It’s the year 2035.
Alandro just hopped a packed EV bus leaving Venice Beach, California. His destination is unclear. Nearly all of the four square miles he calls home have been taken over by Google Home Alphabet. Every square inch is mapped out, GPSed down to the shrubs. For the past few months, Alandro has been thinking about quitting his mobile freelancing gig painting strip clubs for virtual reality-meets-augmented reality games. Although the monthly universal basic income checks he draws from Los Angeles State cover most of the bills, he’s tired of the laptop grind and wants to disappear. Without a trace. Ditch the girlfriend (after a face-to-face breakup); drop the gym life that got him hooked on whey protein and girls; and pull the plug on his Spotify Supergo, Netflix Confidential, Amazon for the Ages, InstaSnap and FaceFacts accounts.
There’s only one major problem, and it isn’t something he can negotiate. It’s not his age or his carpal tunnel or his plantar fasciitis or his IBS. It’s blockchain.
Over the past decade, Alandro has either opted in or been mandated to participate in a number of “transparency initiatives” that make him feel like he can’t even keep wearing a pair of boxers. Blockchains contain his personal and private data, including his measurements, his medical records, his two diplomas, his drivers licenses from three different states, his bartending license (from that time he got messed up with Lucy and ended up in Louisville, Kentucky), his passport, social security ID and the title to a property he foolishly got talked into buying when he was 25 years old and couldn’t afford regular teeth cleanings to keep steady dates in Hollyweird. His property is rundown and overrun with quasi-tenants who barely pay rent, but somehow he’s managed to keep his side job as a slumlord going. In the run-up to his dream of a forever-long hiatus, he’s handed the keys over to Delphi, who will take care of the house in exchange for letting her turning his garage into a rent-free grow room.
The problem is that at 38 years old Alandro has a lot of problems with society. He was never very good at relationships, always hated money and capitalism, and never liked the conventions and traditions of marriage, taxes, small talk at dinner parties and keys. Bare feet and pjs have always been his main jam. And he just likes having someone around who isn’t afraid to laugh out loud with him over old Dave Chappelle vids. He’s never understood why life is so mean and difficult. He’s been a closet introvert for as long as he can remember, masquerading as a normie, forced into virtual friendships with other grownups who are shit broke, broken or coping with chronic illnesses.
Alandro’s plan is to escape the stress and stay alive by dropping out of the madness. Machu Picchu, the Himalayas, the Amazon Rain Forest, Bryce Canyon, the Norwegian Fjords. After a full year of studying botany, he’s certain he can go off-grid and weather the wilderness without getting taken out by poisonous berries or toxic mushrooms.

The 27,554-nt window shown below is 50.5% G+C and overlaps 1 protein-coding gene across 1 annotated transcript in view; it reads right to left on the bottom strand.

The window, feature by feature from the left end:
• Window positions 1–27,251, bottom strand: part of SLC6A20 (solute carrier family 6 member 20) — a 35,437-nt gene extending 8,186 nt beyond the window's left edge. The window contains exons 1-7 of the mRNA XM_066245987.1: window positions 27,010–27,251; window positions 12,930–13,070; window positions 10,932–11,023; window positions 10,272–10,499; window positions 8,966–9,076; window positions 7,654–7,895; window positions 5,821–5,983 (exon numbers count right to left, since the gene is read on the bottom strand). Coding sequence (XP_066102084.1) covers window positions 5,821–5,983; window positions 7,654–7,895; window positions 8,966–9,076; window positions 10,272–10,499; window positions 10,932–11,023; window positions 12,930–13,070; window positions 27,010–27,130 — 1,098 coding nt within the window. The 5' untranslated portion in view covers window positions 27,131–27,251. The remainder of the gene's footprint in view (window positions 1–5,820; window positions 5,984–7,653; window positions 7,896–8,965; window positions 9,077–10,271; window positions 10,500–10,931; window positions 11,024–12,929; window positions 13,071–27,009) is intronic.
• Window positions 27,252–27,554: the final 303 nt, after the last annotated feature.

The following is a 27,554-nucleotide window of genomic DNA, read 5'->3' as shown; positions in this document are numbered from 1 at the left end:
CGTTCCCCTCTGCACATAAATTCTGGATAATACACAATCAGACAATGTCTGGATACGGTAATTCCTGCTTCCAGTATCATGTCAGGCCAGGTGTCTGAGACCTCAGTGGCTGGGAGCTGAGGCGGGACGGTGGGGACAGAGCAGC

It was 2009 when he read an article in Wired about his hero, a writer named Evan Ratliff who tried to vanish. The magazine ponied up $5,000 for anyone who could find him. Ratliff was living in a different time back then, and going off grid had a lot to do with him ditching credit cards and laying off the cellphone. Ratliff cut and dyed his hair, and made a bunch of fake business cards under an alias. Of course, he had a car to sell as well, because people were still signing up for single ownership of vehicles. But none of those measures worked. It was an age when you could get nabbed via email, tweet or location triangulation. Tricking the system into self-erasure wasn’t that easy. And this was before blockchain.
Alandro is still on the bus. His heart murmur is kicking in, along with his claustrophobia. There are a crush of people onboard, and he can already see the arduous (if not impossible) climb to his eventual disappearance. He starts lamenting the fact that his life isn’t really his own. He isn’t a killer, a stalker or a misfit. He’s just a regular guy who wants some quality alone-time. With one global currency, it will be a lot easier to be a rolling stone, skipping his way around the world, but every move he makes will be recorded on a ledger.
He looks down at the new pair of glove shoes he just bought for his feet. He’s been treating them really well in the wake of his plantar fasciitis. Maybe his latest condition is the physical manifestation of one of his spirit guides trying to communicate. Maybe he should stay put.
But he wants to reestablish himself. Start fresh. Redo some of the big blunders.
Alandro is planning to call Ed, the guy who hired him for the VR/AR game. It will be a contingency plan in the event that he wakes up in the morning feeling slightly short of breath. He’ll still need someplace to go because his home isn’t really his, now that he’s rented out basically all of it.
Ed developed a new stay-away version of Home Escape Within. Alandro thinks he’ll still be able to wear his new glove shoes and get some real-life traction on them by playing the game in an upright position. Ed mentioned that he thinks the game is doable for a two-week stretch with built-in food and bladder provisions. Total isolation. Maximum fun.
It’s not Mount Kilimanjaro, and Google Home Alphabet will still be able to track his footsteps, but he’s game.